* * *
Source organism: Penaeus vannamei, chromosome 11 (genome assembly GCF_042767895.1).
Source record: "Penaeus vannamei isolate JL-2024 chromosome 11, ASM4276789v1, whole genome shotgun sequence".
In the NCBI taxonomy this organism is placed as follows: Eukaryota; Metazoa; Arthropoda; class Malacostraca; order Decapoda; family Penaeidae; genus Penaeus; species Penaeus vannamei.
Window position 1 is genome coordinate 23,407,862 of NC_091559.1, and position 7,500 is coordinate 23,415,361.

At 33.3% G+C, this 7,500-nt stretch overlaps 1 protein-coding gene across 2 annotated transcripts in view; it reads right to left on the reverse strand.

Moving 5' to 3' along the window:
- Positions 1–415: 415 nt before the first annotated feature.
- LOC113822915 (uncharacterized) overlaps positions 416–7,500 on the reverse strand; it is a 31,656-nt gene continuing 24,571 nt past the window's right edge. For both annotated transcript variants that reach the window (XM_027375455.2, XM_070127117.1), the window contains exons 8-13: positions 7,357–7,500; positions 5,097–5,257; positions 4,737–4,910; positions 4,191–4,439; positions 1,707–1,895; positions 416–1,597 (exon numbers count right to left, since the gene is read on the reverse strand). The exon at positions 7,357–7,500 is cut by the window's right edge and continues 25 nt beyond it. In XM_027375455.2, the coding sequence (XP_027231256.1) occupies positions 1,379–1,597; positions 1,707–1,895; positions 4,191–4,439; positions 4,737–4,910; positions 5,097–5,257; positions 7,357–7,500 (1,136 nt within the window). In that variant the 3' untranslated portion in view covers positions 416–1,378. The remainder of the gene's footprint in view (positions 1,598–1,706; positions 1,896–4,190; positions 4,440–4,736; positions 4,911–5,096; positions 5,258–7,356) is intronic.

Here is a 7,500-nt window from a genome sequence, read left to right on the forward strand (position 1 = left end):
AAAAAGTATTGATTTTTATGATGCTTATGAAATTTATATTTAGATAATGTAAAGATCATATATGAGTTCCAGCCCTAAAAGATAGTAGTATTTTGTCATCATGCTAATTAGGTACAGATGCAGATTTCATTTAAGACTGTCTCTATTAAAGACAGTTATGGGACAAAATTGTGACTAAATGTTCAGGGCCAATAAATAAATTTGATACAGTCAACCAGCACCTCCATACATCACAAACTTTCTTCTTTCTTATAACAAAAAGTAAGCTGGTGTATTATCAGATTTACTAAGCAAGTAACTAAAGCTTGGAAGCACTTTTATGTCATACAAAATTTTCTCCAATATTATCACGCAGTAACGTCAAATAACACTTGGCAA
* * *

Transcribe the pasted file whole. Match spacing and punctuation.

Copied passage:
Source organism: Penaeus vannamei, chromosome 11 (genome assembly GCF_042767895.1).
Source record: "Penaeus vannamei isolate JL-2024 chromosome 11, ASM4276789v1, whole genome shotgun sequence".
In the NCBI taxonomy this organism is placed as follows: Eukaryota; Metazoa; Arthropoda; class Malacostraca; order Decapoda; family Penaeidae; genus Penaeus; species Penaeus vannamei.
Window position 1 is genome coordinate 23,407,862 of NC_091559.1, and position 7,500 is coordinate 23,415,361.

At 33.3% G+C, this 7,500-nt stretch overlaps 1 protein-coding gene across 2 annotated transcripts in view; it reads right to left on the reverse strand.

Moving 5' to 3' along the window:
- Positions 1–415: 415 nt before the first annotated feature.
- LOC113822915 (uncharacterized) overlaps positions 416–7,500 on the reverse strand; it is a 31,656-nt gene continuing 24,571 nt past the window's right edge. For both annotated transcript variants that reach the window (XM_027375455.2, XM_070127117.1), the window contains exons 8-13: positions 7,357–7,500; positions 5,097–5,257; positions 4,737–4,910; positions 4,191–4,439; positions 1,707–1,895; positions 416–1,597 (exon numbers count right to left, since the gene is read on the reverse strand). The exon at positions 7,357–7,500 is cut by the window's right edge and continues 25 nt beyond it. In XM_027375455.2, the coding sequence (XP_027231256.1) occupies positions 1,379–1,597; positions 1,707–1,895; positions 4,191–4,439; positions 4,737–4,910; positions 5,097–5,257; positions 7,357–7,500 (1,136 nt within the window). In that variant the 3' untranslated portion in view covers positions 416–1,378. The remainder of the gene's footprint in view (positions 1,598–1,706; positions 1,896–4,190; positions 4,440–4,736; positions 4,911–5,096; positions 5,258–7,356) is intronic.

Here is a 7,500-nt window from a genome sequence, read left to right on the forward strand (position 1 = left end):
AAAAAGTATTGATTTTTATGATGCTTATGAAATTTATATTTAGATAATGTAAAGATCATATATGAGTTCCAGCCCTAAAAGATAGTAGTATTTTGTCATCATGCTAATTAGGTACAGATGCAGATTTCATTTAAGACTGTCTCTATTAAAGACAGTTATGGGACAAAATTGTGACTAAATGTTCAGGGCCAATAAATAAATTTGATACAGTCAACCAGCACCTCCATACATCACAAACTTTCTTCTTTCTTATAACAAAAAGTAAGCTGGTGTATTATCAGATTTACTAAGCAAGTAACTAAAGCTTGGAAGCACTTTTATGTCATACAAAATTTTCTCCAATATTATCACGCAGTAACGTCAAATAACACTTGGCAA